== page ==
Claribel Alegría had already published her poetry in Argentina, Uruguay, Cuba and Spain when she met Sandy Taylor on a bus in war-torn Central America in the 1980s. Clearly, she did not really need that typewriter to make her dissent visible in Latin America. However, Claribel Alegría did need Sandy Taylor’s tools to make the crisis of U.S. intervention public in the United States. In turn, the United States needed and needs the critical dissent. I am interested in the positions held by U.S. Latino and Latin American writers on the defining issues of the late 20th and early 21st centuries, issues like war, censorship and resistance. I am interested in the venues poets and other intellectuals employ to address these issues. It goes without saying that not all U.S. Latino and Latin American writers voice dissent or concern themselves with social change, but many do. Their names include Dorfman, Espada, Poniatowska, Marcos, Taibo and Rendón. Most of the writers whose names I mention here publish in small U.S. based presses like Curbstone, Seven Stories or City Lights. Others make their work known in the progressive Mexican newspaper La Jornada. Still others make their work public at festivals like the International Poetry Festival in Medellín, Colombia. Visible Dissent is structured with these venues in mind.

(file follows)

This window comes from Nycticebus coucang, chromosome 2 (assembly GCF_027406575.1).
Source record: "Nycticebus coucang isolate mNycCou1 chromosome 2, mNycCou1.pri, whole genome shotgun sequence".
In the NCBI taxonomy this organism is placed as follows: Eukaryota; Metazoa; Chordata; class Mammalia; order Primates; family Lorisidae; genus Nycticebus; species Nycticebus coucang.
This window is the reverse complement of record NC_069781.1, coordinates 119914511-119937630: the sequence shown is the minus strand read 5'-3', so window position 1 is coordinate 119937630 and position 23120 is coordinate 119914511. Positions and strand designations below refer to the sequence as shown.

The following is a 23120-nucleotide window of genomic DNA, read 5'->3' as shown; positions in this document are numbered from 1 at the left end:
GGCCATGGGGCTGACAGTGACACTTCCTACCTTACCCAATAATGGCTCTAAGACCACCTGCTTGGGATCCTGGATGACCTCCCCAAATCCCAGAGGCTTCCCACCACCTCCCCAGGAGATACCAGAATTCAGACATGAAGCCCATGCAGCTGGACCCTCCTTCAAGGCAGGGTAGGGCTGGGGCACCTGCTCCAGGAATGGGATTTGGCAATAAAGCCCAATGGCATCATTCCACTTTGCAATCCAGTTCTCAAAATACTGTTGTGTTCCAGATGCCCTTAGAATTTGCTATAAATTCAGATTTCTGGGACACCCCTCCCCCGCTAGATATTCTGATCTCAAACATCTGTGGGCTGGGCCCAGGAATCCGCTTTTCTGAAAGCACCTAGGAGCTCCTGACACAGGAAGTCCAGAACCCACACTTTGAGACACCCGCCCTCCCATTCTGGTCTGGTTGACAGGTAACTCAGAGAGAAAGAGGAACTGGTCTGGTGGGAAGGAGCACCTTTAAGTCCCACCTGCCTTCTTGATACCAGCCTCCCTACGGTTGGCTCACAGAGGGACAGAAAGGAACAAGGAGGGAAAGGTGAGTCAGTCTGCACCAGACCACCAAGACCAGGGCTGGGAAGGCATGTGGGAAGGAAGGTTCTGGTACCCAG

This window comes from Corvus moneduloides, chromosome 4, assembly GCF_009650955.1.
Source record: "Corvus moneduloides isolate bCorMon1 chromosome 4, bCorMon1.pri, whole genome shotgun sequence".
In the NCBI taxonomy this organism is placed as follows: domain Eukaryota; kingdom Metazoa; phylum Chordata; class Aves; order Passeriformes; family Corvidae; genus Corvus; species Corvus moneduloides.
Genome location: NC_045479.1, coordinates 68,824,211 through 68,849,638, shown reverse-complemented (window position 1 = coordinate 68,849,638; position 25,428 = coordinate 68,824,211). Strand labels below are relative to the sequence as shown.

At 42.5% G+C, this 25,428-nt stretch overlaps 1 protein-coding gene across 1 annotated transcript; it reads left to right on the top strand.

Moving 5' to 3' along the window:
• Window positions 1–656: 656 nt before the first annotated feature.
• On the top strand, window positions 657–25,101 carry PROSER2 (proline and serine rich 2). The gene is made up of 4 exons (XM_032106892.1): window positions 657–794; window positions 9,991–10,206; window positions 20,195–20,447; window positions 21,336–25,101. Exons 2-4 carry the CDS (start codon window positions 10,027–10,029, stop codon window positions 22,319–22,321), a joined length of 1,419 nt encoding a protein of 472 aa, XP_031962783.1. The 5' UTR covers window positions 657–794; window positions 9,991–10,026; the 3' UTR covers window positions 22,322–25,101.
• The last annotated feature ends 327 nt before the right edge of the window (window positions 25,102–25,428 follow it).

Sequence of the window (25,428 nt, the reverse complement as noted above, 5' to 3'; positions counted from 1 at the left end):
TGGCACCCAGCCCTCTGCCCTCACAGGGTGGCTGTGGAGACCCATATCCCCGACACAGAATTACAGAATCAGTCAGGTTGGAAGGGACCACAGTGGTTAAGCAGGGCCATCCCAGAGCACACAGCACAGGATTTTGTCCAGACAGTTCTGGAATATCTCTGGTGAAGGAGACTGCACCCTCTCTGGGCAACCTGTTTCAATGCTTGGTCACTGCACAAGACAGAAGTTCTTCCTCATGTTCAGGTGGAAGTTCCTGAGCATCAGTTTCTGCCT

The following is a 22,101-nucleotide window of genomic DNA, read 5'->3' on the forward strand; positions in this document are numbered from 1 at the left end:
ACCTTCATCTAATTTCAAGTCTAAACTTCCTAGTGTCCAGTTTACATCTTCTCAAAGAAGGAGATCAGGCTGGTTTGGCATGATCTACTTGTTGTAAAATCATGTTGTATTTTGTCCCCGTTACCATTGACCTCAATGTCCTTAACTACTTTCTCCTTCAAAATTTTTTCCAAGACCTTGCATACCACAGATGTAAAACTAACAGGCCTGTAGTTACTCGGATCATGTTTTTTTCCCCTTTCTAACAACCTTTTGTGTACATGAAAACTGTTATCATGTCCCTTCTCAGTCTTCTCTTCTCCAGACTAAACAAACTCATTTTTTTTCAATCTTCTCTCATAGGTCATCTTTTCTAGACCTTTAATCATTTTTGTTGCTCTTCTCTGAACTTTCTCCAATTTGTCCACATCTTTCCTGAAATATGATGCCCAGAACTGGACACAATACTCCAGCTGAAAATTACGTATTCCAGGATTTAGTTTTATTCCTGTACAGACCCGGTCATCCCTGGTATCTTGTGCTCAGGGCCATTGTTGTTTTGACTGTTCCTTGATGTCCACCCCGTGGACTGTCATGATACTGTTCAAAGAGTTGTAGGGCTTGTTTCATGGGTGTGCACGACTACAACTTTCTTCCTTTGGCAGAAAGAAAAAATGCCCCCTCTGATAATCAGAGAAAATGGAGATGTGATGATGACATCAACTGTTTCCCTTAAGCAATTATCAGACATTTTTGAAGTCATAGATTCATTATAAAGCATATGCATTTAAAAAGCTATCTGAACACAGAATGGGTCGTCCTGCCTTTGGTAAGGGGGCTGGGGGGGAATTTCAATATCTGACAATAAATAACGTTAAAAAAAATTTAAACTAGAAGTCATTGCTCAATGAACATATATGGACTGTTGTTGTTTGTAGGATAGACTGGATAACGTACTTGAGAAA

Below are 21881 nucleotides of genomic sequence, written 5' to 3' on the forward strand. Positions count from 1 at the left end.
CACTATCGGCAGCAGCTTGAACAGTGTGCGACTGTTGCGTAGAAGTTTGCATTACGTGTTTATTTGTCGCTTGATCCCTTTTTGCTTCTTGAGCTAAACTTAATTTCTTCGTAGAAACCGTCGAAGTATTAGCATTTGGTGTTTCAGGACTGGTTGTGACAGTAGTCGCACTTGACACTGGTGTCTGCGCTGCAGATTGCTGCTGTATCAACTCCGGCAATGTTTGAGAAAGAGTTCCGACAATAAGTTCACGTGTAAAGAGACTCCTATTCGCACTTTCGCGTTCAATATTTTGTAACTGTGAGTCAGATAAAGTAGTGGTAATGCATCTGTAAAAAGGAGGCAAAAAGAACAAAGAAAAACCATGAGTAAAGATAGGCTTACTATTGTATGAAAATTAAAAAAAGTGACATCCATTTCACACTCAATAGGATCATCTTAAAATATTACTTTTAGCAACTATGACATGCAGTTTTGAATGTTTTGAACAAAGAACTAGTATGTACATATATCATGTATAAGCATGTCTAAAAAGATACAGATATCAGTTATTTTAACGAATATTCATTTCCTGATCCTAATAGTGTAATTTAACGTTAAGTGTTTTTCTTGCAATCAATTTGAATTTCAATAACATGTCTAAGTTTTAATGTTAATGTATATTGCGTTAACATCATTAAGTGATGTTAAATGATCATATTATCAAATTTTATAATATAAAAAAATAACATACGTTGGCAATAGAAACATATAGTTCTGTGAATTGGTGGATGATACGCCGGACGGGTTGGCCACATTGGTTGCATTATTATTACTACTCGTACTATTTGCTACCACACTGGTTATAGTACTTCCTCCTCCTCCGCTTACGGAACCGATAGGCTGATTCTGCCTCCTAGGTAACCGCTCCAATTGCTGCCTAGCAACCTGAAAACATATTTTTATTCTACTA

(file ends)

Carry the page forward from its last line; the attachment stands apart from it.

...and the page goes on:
The first part of the book is called “Visibility and the Art of Imagining.” It explores the work of two small U.S. presses, Curbstone and Seven Stories. It emphasizes their connections to Latin America. As the Alegría-Taylor story indicates, Curbstone not only publishes Latin American writers, it maintains close ties with them. Moreover, Latin American perspectives have informed the Curbstone mission. A quote by the renowned Latin American dissenter, Eduardo Galeano, is featured prominently on the Curbstone website. His ideas about literature help explain the work of the press and why the kind of literature published there matters. These are Galeano’s comments: “A literature … deeply immersed in the risks and events of its time can … throw light on the signs along the road. To claim that literature on its own is going to change reality would be an act of madness or arrogance. It seems to me no less foolish to deny that it can aid in making this change.” (Curbstone.org). Galeano’s statement applies to the Seven Stories publishing agenda as well. Both Curbstone and Seven Stories share a commitment to publishing writers, like Ariel Dorfman and Martín Espada, who imagine progressive social change. Both Curbstone and Seven Stories draw on the Latin American literary tradition in order to voice dissent, imagine change and render humanity visible in the Americas.